Date: Sun, 15 Dec 2013 13:38:30 -0500 From: T <firstname.lastname@example.org> To: email@example.com. Subject: Re: CPB Board hears troubling predictions Message-ID: <MPG.firstname.lastname@example.org> In article <email@example.com>, firstname.lastname@example.org says... > > Garrett Wollman <email@example.com> wrote: > >The stations that will lose the most will be the ones currently on UHF > >who are forced to move to a VHF DTV channel, particularly if they end > >up on low-band where the power limits are so low and QRM is so high > >that they will be lucky to reach a small fraction of their > >over-the-air audience (as the current low-V DTV stations have found). > > The problem is that the FCC has no long-term plans for spectrum management. > They just do whatever congress is pushing them to do this week, and congress > does whatever the lobbyists are pushing them to do this week. > > So a lot of stuff happens and then gets undone, or turns out not to have > needed to have been done in the first place when the next thing happens. > They're just thrashing their way from crisis to crisis rather than trying > to travel in any particular direction. > --scott Yeah, sort of like the snatch of the 2 or so MHz of 1.25m spectrum for UPS's little data netowrk, only for UPS to walk away from it for something better yet that spectrum hasn't been returned to amateur service.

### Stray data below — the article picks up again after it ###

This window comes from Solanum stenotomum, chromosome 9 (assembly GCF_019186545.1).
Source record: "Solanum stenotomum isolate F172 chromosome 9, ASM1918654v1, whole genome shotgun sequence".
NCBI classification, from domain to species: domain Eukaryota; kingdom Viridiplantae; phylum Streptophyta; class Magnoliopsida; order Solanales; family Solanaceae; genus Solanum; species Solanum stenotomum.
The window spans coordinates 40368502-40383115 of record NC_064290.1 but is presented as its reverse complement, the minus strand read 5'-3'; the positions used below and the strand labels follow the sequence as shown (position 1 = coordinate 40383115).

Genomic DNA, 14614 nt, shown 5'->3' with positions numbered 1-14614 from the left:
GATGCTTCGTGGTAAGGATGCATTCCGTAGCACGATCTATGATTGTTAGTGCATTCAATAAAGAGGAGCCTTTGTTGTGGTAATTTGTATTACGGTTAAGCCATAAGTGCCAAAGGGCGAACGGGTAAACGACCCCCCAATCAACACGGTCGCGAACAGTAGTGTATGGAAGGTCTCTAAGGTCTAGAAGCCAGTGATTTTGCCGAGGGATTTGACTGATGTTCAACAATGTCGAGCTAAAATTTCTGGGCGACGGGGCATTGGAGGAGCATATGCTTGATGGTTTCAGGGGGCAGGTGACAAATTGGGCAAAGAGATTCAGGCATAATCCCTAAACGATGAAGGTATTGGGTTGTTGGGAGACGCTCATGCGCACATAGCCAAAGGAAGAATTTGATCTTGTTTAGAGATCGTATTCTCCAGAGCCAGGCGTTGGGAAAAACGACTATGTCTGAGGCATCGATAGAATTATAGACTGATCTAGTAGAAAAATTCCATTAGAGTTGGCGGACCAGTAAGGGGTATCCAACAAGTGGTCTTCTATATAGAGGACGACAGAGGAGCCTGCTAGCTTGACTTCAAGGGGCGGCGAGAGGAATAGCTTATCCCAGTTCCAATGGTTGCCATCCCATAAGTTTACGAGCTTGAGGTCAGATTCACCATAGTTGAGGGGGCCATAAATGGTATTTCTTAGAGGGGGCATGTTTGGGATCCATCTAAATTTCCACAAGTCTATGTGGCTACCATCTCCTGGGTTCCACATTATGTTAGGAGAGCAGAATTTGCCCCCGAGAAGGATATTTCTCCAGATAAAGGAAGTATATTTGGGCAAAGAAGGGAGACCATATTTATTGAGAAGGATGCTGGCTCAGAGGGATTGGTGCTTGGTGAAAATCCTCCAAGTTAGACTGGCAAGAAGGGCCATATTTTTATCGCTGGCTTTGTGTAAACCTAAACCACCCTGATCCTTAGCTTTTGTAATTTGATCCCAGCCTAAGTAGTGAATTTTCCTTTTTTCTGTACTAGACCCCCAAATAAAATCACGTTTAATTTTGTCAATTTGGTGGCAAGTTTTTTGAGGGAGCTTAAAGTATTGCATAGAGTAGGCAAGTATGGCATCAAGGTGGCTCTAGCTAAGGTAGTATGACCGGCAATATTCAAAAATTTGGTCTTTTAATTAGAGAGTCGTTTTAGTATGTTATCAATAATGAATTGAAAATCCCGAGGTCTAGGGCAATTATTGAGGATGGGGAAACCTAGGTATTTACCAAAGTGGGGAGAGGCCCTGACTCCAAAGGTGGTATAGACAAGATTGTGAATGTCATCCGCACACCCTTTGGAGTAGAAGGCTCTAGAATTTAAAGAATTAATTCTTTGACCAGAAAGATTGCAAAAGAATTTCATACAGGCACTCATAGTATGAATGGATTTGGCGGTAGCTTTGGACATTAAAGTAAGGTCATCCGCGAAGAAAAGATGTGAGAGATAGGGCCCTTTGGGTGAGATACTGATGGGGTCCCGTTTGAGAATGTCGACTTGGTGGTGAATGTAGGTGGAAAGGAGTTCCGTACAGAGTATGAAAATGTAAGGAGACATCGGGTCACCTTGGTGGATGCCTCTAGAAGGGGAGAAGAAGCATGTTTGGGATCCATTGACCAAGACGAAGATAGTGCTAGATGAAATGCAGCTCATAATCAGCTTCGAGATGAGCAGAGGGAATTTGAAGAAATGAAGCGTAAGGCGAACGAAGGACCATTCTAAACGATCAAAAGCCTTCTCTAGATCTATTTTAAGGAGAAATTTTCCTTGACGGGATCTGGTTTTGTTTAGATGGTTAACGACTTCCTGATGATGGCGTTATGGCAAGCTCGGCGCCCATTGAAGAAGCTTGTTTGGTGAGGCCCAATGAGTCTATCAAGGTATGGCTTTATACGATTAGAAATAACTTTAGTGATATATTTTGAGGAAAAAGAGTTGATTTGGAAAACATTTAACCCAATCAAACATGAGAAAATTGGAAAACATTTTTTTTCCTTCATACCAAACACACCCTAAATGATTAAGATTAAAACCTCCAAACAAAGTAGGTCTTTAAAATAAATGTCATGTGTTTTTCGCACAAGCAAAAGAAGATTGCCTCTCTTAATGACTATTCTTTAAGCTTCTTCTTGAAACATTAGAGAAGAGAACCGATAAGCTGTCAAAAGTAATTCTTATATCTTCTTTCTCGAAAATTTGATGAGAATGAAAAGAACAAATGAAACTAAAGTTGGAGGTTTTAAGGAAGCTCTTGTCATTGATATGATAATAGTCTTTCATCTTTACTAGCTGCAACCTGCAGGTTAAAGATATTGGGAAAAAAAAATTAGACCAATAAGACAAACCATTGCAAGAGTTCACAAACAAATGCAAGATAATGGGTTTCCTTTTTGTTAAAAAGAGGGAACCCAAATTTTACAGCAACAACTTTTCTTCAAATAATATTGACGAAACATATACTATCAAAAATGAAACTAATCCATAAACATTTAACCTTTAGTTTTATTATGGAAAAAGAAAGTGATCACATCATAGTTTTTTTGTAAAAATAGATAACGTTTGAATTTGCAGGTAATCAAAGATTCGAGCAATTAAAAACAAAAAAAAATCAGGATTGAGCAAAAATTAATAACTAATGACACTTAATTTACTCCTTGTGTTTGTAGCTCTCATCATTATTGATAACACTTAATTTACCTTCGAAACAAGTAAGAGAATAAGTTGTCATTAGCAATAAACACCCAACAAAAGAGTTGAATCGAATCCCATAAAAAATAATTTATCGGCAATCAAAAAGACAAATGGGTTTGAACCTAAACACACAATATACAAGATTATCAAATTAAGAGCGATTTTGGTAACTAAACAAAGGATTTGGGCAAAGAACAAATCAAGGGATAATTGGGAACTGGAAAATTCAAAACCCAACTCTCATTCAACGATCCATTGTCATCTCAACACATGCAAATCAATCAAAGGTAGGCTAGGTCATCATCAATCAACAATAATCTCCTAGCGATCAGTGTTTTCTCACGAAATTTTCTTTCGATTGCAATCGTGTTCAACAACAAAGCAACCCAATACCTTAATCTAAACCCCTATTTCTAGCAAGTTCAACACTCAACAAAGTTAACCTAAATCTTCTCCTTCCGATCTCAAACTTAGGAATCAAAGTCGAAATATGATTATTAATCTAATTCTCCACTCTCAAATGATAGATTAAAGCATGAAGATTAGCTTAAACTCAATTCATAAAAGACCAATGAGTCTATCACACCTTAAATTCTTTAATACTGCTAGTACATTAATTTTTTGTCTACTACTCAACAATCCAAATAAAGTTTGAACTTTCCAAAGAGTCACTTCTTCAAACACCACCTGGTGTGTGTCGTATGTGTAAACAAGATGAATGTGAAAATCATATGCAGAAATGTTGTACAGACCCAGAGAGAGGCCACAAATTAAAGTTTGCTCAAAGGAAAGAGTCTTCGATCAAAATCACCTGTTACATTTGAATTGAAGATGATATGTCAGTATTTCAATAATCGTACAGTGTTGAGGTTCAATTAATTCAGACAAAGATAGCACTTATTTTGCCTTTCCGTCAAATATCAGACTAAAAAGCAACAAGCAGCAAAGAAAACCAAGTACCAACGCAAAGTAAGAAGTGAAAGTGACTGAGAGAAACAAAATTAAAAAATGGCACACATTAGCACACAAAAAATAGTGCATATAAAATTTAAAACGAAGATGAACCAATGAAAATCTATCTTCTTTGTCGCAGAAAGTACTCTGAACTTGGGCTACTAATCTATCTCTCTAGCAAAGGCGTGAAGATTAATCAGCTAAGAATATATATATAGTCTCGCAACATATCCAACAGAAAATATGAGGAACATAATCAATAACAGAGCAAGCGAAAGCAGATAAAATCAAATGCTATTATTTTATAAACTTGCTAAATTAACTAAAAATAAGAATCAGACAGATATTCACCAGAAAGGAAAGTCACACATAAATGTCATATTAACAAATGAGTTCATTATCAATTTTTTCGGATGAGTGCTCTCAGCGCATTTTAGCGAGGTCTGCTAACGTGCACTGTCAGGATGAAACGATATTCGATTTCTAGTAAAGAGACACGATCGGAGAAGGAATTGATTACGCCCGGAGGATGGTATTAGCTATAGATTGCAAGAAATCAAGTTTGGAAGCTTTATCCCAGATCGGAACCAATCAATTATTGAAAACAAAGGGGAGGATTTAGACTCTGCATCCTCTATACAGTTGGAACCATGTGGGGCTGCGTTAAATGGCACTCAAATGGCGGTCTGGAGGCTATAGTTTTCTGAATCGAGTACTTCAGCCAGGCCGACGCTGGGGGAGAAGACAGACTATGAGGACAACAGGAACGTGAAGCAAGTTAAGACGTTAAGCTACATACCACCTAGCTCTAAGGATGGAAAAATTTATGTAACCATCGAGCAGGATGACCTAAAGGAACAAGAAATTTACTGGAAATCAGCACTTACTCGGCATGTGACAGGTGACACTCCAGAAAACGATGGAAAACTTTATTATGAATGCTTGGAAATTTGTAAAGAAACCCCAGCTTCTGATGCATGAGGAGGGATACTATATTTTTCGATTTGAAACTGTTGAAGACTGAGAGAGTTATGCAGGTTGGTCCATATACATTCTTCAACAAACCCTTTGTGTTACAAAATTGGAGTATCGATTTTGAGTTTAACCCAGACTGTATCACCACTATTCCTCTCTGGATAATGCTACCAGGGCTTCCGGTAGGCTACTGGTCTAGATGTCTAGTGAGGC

Date: Sun, 15 Dec 2013 21:47:18 -0500 From: Bill Horne <bill@horneQRM.net> To: firstname.lastname@example.org. Subject: Re: CPB Board hears troubling predictions Message-ID: <20131216024718.GA3886@telecom.csail.mit.edu> On Sun, Dec 15, 2013 at 01:38:30PM -0500, T wrote: > In article <email@example.com>, firstname.lastname@example.org says... >> The problem is that the FCC has no long-term plans for spectrum management. >> They just do whatever congress is pushing them to do this week, and congress >> does whatever the lobbyists are pushing them to do this week. >> >> So a lot of stuff happens and then gets undone, or turns out not to have >> needed to have been done in the first place when the next thing happens. >> They're just thrashing their way from crisis to crisis rather than trying >> to travel in any particular direction. > > Yeah, sort of like the snatch of the 2 or so MHz of 1.25m spectrum for > UPS's little data netowrk, only for UPS to walk away from it for > something better yet that spectrum hasn't been returned to amateur > service. First, the background: Ham Radio operators used to have an allocation from 220 to 225 MHz, which is in the space just above the old TV allocation for channel 13. The "1-point-two-five meter" band actually runs from 1.37 meters to 1.33 meters, but ham bands are commonly referred to by the wavelength of a single frequency, sometimes for historical reasons. Most Amateur radio operators refer to the band as "Two twenty". The 220 band never enjoyed the popularity of its neighbors at 2 meters (144 to 148 MHz), and 70 cm (420 to 450 MHz), because almost all the equipment used by early VHF enthusiasts had been converted to the ham bands from use in public safety, taxicab, commercial, and other uses, either in the "VHF High" band (152-172 MHz), or from the "UHF" bands (450-470 MHz). Since there was no commercial equipment for 220 MHz, hams had to do a lot of extra work to use it, and that meant that the band languished for years as a poor relative of the more popular bands on either side. It wasn't until the onset of cheap, programmable commercial tran- sceivers caused commercial users to run out of room that the land mobile service cast its eyes on 220: some hams started "Use it or lose it" campaigns, but their voices were drowned out by the squacking of packet stations and other "digital" modes on both 2 meters and 70 cm, as well as new "repeater" stations in the formerly morribund 6 and ten-meter bands, all of which diverted the attention of hams away from a band they weren't using anyway. When the cellular industry realized that it had a tiger by the tail, it quickly snapped up all available bandwidth, and when UPS realized that on-the-fly delivery tracking is an invaluable aid to managing a mobile workforce, the company lobbied for an assignment "anywhere else" but the cellular bands. The FCC gave UPS the first two megahertz of the 220 band, so that hams had a smaller allocation from 222 to 225, and were later awarded another megahertz, from 219 to 220. Paradoxically, many hams have recently been introduced to 220 by buying low-cost hand-held units that are twins of those made for other bands, but the decrease in amateur digital activity which followed the widespread introduction of high-speed Internet connections has caused 220 to (once again) fade from view. Ham radio is trying to redefine its role in the public mind, since Amateur Radio operators are no longer a major factor in emergency communications, and the ever-more-hungry mobile service providers are eyeing the ham bands as the next big thing. Stay tuned. Bill, W1AC -- Bill Horne (Remove QRM from my address to write to me directly) Gypsy Davey with a blowtorch he burns out their camps With his faithful slave Pedro behind him he tramps With a fantastic collection of stamps To win friends and influence his uncle - Bob Dylan